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Indian law prescribes different processes for termination for misconduct and termination for unsatisfactory performance: High Court of Sikkim  

The unsatisfactory performance involves an error of judgment, carelessness or mere negligence in performing a duty, while misconduct is more than an error of judgment. This construct generally applies to employees subject to the terms of the employment agreement, and the same issue was held in the judgement passed by a single bench judge HON’BLE MR. JUSTICE BHASKAR RAJ PRADHAN, JUDGE. The matter Sunita Pradhan Versus  State of Sikkim [ W.P. (C) No. 15 of 2021] dealt with an issue mentioned above.

The petitioner was appointed on an ad-hoc basis on 04.06.2014 as the postgraduate teacher (commerce) on a temporary basis till the end of the academic session 2014. Thereafter, on 20.02.2015, 20.02.2016, 24.02.2017 the petitioner was reappointed on a temporary ad-hoc basis for fixed tenures, the last one for a period of six months from the date of her joining. Thereafter, the petitioner’s ad-hoc appointment was extended from 07.08.2017 till March 2018. The petitioner was then again temporarily engaged for two terms on an ad-hoc basis on 12.02.2018 and 20.02.2019. By a general order dated 14.12.2020 the term of employment for all ad-hoc teachers (which would also include the petitioner) appointed till the academic session of 2020 was extended till 31.03.2021. However, before her contractual service came to an end the respondents terminated her service. This was, as stated above, on the sole ground that her service performance was unsatisfactory.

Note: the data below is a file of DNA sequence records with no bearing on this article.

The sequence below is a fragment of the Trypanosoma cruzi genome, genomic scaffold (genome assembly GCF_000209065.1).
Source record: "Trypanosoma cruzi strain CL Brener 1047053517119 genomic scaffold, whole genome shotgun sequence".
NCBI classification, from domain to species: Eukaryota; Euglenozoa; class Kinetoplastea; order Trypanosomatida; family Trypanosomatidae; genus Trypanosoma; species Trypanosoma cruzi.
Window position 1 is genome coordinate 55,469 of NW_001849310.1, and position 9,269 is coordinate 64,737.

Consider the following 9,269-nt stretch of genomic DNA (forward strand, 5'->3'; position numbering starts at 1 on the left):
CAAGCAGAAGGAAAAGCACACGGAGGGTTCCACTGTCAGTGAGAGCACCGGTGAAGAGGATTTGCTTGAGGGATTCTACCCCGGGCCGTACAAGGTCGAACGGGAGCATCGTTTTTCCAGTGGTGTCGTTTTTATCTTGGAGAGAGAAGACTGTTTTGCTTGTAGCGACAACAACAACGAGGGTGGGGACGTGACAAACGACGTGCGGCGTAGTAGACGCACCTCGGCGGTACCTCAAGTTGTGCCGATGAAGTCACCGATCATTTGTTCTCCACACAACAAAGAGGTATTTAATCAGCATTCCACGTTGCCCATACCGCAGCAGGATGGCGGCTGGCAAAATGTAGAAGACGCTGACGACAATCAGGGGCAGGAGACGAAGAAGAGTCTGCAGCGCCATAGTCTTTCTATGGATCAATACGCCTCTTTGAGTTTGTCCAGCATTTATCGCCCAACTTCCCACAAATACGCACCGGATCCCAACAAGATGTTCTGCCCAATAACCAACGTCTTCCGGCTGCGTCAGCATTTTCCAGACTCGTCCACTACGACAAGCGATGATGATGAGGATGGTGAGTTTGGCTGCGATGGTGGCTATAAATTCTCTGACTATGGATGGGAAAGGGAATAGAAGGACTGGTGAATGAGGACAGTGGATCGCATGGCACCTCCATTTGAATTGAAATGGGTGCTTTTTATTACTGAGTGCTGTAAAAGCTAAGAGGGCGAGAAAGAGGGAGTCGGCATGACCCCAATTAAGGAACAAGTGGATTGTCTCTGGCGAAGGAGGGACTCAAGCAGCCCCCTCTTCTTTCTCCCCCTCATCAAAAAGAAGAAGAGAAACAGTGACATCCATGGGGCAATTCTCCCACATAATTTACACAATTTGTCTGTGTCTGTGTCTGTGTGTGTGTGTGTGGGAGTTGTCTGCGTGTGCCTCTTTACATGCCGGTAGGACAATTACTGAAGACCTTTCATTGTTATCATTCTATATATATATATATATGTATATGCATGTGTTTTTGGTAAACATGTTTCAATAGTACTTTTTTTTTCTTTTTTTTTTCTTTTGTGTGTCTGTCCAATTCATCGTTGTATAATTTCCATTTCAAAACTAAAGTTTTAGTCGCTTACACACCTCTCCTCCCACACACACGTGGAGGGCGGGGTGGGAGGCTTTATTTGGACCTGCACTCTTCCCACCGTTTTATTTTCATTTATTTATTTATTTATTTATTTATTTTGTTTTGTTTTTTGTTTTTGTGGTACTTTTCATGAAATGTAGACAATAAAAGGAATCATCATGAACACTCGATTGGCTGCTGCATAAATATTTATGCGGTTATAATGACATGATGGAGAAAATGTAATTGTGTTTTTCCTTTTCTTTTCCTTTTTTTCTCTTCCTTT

The ground for termination as above was disclosed by the respondents in the counter-affidavit. It was not reflected in the termination order. This statement was denied by the petitioner in her rejoinder, asserting that no such transfer order had been issued to her and she had, therefore, continued to work in the last place of posting till she was terminated. The respondents have not denied the assertion made by the petitioner in the rejoinder.

The other grievance of the petitioner that she was treated unequally with those contractual employees whose terms had been extended, cannot be examined by this court in view of the fact that the petitioner had chosen not to make them parties in the present proceedings. The petitioner’s prayer for regularization and extension of the service beyond the contractual service period cannot be granted. The writ petition stands partially allowed to the above extent. The parties bear their respective costs.

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Judgment reviewed by Sakshi Mishra

 

 

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